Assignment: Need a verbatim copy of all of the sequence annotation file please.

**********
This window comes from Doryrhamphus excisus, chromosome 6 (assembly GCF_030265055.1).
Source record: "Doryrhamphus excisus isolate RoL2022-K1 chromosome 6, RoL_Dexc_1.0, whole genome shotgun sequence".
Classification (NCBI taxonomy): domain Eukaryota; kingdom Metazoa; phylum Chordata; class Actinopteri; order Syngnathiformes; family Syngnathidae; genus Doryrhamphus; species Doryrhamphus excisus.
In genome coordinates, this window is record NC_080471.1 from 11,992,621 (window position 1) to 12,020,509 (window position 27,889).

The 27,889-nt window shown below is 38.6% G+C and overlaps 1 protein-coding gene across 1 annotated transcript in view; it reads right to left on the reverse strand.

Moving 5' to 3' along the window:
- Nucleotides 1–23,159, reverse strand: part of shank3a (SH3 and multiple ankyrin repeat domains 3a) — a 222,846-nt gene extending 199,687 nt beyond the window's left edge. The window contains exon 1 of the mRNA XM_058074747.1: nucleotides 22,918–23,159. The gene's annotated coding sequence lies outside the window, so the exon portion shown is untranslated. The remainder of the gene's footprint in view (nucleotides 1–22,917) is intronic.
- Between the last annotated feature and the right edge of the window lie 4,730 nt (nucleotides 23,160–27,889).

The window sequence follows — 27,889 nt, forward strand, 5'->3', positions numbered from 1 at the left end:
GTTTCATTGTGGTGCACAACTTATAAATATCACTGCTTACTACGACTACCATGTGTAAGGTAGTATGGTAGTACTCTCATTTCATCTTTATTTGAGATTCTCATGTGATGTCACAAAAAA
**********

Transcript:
This window comes from Doryrhamphus excisus, chromosome 6 (assembly GCF_030265055.1).
Source record: "Doryrhamphus excisus isolate RoL2022-K1 chromosome 6, RoL_Dexc_1.0, whole genome shotgun sequence".
Classification (NCBI taxonomy): domain Eukaryota; kingdom Metazoa; phylum Chordata; class Actinopteri; order Syngnathiformes; family Syngnathidae; genus Doryrhamphus; species Doryrhamphus excisus.
In genome coordinates, this window is record NC_080471.1 from 11,992,621 (window position 1) to 12,020,509 (window position 27,889).

The 27,889-nt window shown below is 38.6% G+C and overlaps 1 protein-coding gene across 1 annotated transcript in view; it reads right to left on the reverse strand.

Moving 5' to 3' along the window:
- Nucleotides 1–23,159, reverse strand: part of shank3a (SH3 and multiple ankyrin repeat domains 3a) — a 222,846-nt gene extending 199,687 nt beyond the window's left edge. The window contains exon 1 of the mRNA XM_058074747.1: nucleotides 22,918–23,159. The gene's annotated coding sequence lies outside the window, so the exon portion shown is untranslated. The remainder of the gene's footprint in view (nucleotides 1–22,917) is intronic.
- Between the last annotated feature and the right edge of the window lie 4,730 nt (nucleotides 23,160–27,889).

The window sequence follows — 27,889 nt, forward strand, 5'->3', positions numbered from 1 at the left end:
GTTTCATTGTGGTGCACAACTTATAAATATCACTGCTTACTACGACTACCATGTGTAAGGTAGTATGGTAGTACTCTCATTTCATCTTTATTTGAGATTCTCATGTGATGTCACAAAAAA